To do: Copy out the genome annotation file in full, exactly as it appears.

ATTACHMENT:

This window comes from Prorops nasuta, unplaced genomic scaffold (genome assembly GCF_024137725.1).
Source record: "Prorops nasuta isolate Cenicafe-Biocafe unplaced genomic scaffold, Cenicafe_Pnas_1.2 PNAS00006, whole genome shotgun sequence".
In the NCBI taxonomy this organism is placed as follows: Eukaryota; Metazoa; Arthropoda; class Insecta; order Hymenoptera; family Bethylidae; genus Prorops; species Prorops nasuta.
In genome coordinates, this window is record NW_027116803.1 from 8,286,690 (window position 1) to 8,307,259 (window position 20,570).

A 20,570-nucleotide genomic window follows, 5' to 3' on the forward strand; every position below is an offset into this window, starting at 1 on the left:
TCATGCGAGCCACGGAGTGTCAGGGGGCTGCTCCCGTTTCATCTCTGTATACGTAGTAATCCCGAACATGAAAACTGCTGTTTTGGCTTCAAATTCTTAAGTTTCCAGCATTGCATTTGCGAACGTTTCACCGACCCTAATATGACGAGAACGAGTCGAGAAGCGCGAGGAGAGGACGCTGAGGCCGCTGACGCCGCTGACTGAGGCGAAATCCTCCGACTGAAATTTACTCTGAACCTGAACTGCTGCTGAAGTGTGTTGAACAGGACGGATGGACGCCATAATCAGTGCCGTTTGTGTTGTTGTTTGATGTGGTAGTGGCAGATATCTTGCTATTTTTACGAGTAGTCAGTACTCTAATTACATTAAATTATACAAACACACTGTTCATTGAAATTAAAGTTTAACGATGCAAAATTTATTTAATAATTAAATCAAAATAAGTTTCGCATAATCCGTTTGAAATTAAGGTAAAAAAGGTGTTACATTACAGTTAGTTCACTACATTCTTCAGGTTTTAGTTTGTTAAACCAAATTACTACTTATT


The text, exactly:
This window comes from Prorops nasuta, unplaced genomic scaffold (genome assembly GCF_024137725.1).
Source record: "Prorops nasuta isolate Cenicafe-Biocafe unplaced genomic scaffold, Cenicafe_Pnas_1.2 PNAS00006, whole genome shotgun sequence".
In the NCBI taxonomy this organism is placed as follows: Eukaryota; Metazoa; Arthropoda; class Insecta; order Hymenoptera; family Bethylidae; genus Prorops; species Prorops nasuta.
In genome coordinates, this window is record NW_027116803.1 from 8,286,690 (window position 1) to 8,307,259 (window position 20,570).

A 20,570-nucleotide genomic window follows, 5' to 3' on the forward strand; every position below is an offset into this window, starting at 1 on the left:
TCATGCGAGCCACGGAGTGTCAGGGGGCTGCTCCCGTTTCATCTCTGTATACGTAGTAATCCCGAACATGAAAACTGCTGTTTTGGCTTCAAATTCTTAAGTTTCCAGCATTGCATTTGCGAACGTTTCACCGACCCTAATATGACGAGAACGAGTCGAGAAGCGCGAGGAGAGGACGCTGAGGCCGCTGACGCCGCTGACTGAGGCGAAATCCTCCGACTGAAATTTACTCTGAACCTGAACTGCTGCTGAAGTGTGTTGAACAGGACGGATGGACGCCATAATCAGTGCCGTTTGTGTTGTTGTTTGATGTGGTAGTGGCAGATATCTTGCTATTTTTACGAGTAGTCAGTACTCTAATTACATTAAATTATACAAACACACTGTTCATTGAAATTAAAGTTTAACGATGCAAAATTTATTTAATAATTAAATCAAAATAAGTTTCGCATAATCCGTTTGAAATTAAGGTAAAAAAGGTGTTACATTACAGTTAGTTCACTACATTCTTCAGGTTTTAGTTTGTTAAACCAAATTACTACTTATT